[W]hen children lose a parent during adolescence, their mental health as young adults may depend on how comfortable they were with the treatment and support provided at the end of their parents’ lives, a recent study suggests.
To understand the lasting psychological impact of the death of a parent during adolescence, researchers surveyed young adults who had lost a parent to cancer six to nine years earlier, when they were 13 to 16 years old.
Overall, 105 of the 593 young adults (18%) said they had little or no trust in the care provided during the final week of the parent’s life.
Compared to the participants who were satisfied with the final week of care, those who were unhappy were more than twice as likely to suffer from mental health issues like depression, anxiety and eating disorders, researchers report in the Journal of Clinical Oncology, online August 8.
“We already knew that children who have lost a parent are at risk for long-term psychological challenges including depression, risk of suicide, and risk of self-injury,” said Dr. Jennifer Mack, a researcher at Harvard Medical School and Dana-Farber/Boston Children’s Cancer and Blood Disorders Center.
“However, a link to trust in the medical providers of the parent was not previously understood,” Mack, who wasn’t involved in the study, said by email. “This is important because it offers a potential path forward to greater resilience and healing after a parent’s death for young people who experience this type of profound loss.”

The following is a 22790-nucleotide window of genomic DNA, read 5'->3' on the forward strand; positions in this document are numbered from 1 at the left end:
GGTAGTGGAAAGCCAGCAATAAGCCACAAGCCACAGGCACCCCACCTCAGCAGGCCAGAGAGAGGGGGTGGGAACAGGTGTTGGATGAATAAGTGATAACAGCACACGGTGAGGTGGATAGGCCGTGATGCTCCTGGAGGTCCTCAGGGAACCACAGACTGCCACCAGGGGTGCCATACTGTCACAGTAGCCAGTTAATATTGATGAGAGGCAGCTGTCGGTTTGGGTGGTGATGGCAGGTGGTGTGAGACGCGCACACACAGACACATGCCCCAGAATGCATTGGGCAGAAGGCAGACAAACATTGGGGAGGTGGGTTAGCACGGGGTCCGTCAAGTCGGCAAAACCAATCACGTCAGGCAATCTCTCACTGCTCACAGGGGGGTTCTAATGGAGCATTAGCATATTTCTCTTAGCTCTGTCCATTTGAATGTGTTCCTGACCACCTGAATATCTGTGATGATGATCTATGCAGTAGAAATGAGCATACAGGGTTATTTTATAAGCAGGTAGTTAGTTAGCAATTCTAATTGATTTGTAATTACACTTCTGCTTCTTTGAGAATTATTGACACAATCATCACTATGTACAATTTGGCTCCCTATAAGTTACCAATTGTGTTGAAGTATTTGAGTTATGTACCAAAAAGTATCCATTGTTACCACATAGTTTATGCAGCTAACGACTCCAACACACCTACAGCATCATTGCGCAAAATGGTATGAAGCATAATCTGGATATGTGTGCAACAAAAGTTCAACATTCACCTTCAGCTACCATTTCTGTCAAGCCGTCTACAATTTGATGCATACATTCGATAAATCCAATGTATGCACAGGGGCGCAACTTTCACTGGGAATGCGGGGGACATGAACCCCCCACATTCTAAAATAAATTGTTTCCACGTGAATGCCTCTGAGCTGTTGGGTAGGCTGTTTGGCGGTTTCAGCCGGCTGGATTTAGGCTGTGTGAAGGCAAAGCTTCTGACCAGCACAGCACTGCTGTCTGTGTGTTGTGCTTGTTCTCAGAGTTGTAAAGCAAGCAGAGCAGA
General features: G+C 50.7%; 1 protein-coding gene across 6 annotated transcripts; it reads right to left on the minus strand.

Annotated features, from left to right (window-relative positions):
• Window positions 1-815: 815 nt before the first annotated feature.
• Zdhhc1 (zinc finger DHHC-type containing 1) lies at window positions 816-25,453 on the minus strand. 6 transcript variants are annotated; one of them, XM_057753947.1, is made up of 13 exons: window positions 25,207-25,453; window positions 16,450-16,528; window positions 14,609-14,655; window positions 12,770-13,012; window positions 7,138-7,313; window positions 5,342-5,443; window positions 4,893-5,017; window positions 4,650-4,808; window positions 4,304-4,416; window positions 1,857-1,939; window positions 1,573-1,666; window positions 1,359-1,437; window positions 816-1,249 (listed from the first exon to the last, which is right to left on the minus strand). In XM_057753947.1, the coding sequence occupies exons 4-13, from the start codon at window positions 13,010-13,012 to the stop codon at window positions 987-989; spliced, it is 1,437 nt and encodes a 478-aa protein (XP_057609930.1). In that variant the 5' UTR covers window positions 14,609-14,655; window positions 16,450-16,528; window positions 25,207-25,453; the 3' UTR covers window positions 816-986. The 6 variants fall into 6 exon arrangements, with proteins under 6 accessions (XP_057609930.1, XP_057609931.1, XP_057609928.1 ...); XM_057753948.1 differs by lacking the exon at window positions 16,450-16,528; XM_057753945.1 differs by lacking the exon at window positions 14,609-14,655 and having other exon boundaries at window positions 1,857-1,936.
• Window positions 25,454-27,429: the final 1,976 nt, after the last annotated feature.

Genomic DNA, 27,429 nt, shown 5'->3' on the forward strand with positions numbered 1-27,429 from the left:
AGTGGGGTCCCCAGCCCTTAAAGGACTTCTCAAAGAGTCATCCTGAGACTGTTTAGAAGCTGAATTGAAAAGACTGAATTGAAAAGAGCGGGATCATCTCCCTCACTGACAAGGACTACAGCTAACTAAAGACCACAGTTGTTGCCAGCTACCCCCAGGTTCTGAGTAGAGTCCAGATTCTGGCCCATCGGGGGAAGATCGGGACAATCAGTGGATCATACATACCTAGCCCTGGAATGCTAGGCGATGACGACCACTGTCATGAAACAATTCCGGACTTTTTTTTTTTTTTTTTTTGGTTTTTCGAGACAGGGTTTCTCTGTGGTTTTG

The current study focuses not on how teens felt when their parent was dying, or immediately afterwards, noted lead study author Kim Beernaert of the End-of-Life Research Group at Vrije University Brussels and Ghent University.
Instead, it looks at how they feel after several years have passed, Beernaert said by email.
Young people who had little or no trust in the care parents received at the end of life were at least twice as likely to report still feeling bitter toward health providers for failing to make the correct initial diagnosis, stopping or never starting treatment, or not doing everything possible for the parent, the study found.
The mistrustful young adults were also more likely to still want more information about the parent’s disease, treatment decisions, and death.
The study wasn’t a controlled experiment designed to prove whether or how teens’ experiences during a dying parents’ final days influence mental health later in life.
Another limitation is the potential for factors not examined in the study to impact mental health for these young adults, as well as the potential for teens with psychological problems to be less trustful of medical providers than adolescents without mental health issues, the researchers note.
Still, the results highlight the importance of providing age-appropriate support and grief counseling to children and teens during a parents’ final weeks or months of life, said Dr. Amos Bailey, a palliative care researcher at University of Colorado Medicine in Aurora.
Resources tailored to young people are often lacking outside pediatric hospitals, Bailey, who wasn’t involved in the study, said by email.
“What is at stake for bereaved families is the potential for lifelong mental health problems that are probably more socially significant for a teenager (who) will live with this grief for 60 or more years as opposed to a widow who may outlive her husband by 3-5 years,” Bailey said.
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